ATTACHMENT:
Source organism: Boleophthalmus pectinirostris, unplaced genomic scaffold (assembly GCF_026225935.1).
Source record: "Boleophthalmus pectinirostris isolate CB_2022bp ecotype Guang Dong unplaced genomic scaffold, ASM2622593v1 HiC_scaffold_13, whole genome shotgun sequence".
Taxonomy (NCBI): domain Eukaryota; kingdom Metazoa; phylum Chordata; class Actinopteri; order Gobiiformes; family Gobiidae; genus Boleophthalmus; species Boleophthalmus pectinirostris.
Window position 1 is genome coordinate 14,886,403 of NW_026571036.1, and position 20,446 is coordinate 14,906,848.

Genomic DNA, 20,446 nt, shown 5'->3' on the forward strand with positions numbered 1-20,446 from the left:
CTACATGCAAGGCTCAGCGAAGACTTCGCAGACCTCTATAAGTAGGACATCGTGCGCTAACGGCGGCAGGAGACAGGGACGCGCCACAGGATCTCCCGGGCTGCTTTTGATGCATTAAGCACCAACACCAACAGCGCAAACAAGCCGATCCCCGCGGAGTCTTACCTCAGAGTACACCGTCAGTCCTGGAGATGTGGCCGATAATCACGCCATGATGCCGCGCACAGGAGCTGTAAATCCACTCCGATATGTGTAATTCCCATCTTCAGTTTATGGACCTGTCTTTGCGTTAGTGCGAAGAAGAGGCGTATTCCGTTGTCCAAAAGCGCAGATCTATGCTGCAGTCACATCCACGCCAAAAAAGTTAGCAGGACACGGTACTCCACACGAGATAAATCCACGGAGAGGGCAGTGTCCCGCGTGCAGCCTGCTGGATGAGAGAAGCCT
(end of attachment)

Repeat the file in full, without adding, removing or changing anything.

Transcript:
Source organism: Boleophthalmus pectinirostris, unplaced genomic scaffold (assembly GCF_026225935.1).
Source record: "Boleophthalmus pectinirostris isolate CB_2022bp ecotype Guang Dong unplaced genomic scaffold, ASM2622593v1 HiC_scaffold_13, whole genome shotgun sequence".
Taxonomy (NCBI): domain Eukaryota; kingdom Metazoa; phylum Chordata; class Actinopteri; order Gobiiformes; family Gobiidae; genus Boleophthalmus; species Boleophthalmus pectinirostris.
Window position 1 is genome coordinate 14,886,403 of NW_026571036.1, and position 20,446 is coordinate 14,906,848.

Genomic DNA, 20,446 nt, shown 5'->3' on the forward strand with positions numbered 1-20,446 from the left:
CTACATGCAAGGCTCAGCGAAGACTTCGCAGACCTCTATAAGTAGGACATCGTGCGCTAACGGCGGCAGGAGACAGGGACGCGCCACAGGATCTCCCGGGCTGCTTTTGATGCATTAAGCACCAACACCAACAGCGCAAACAAGCCGATCCCCGCGGAGTCTTACCTCAGAGTACACCGTCAGTCCTGGAGATGTGGCCGATAATCACGCCATGATGCCGCGCACAGGAGCTGTAAATCCACTCCGATATGTGTAATTCCCATCTTCAGTTTATGGACCTGTCTTTGCGTTAGTGCGAAGAAGAGGCGTATTCCGTTGTCCAAAAGCGCAGATCTATGCTGCAGTCACATCCACGCCAAAAAAGTTAGCAGGACACGGTACTCCACACGAGATAAATCCACGGAGAGGGCAGTGTCCCGCGTGCAGCCTGCTGGATGAGAGAAGCCT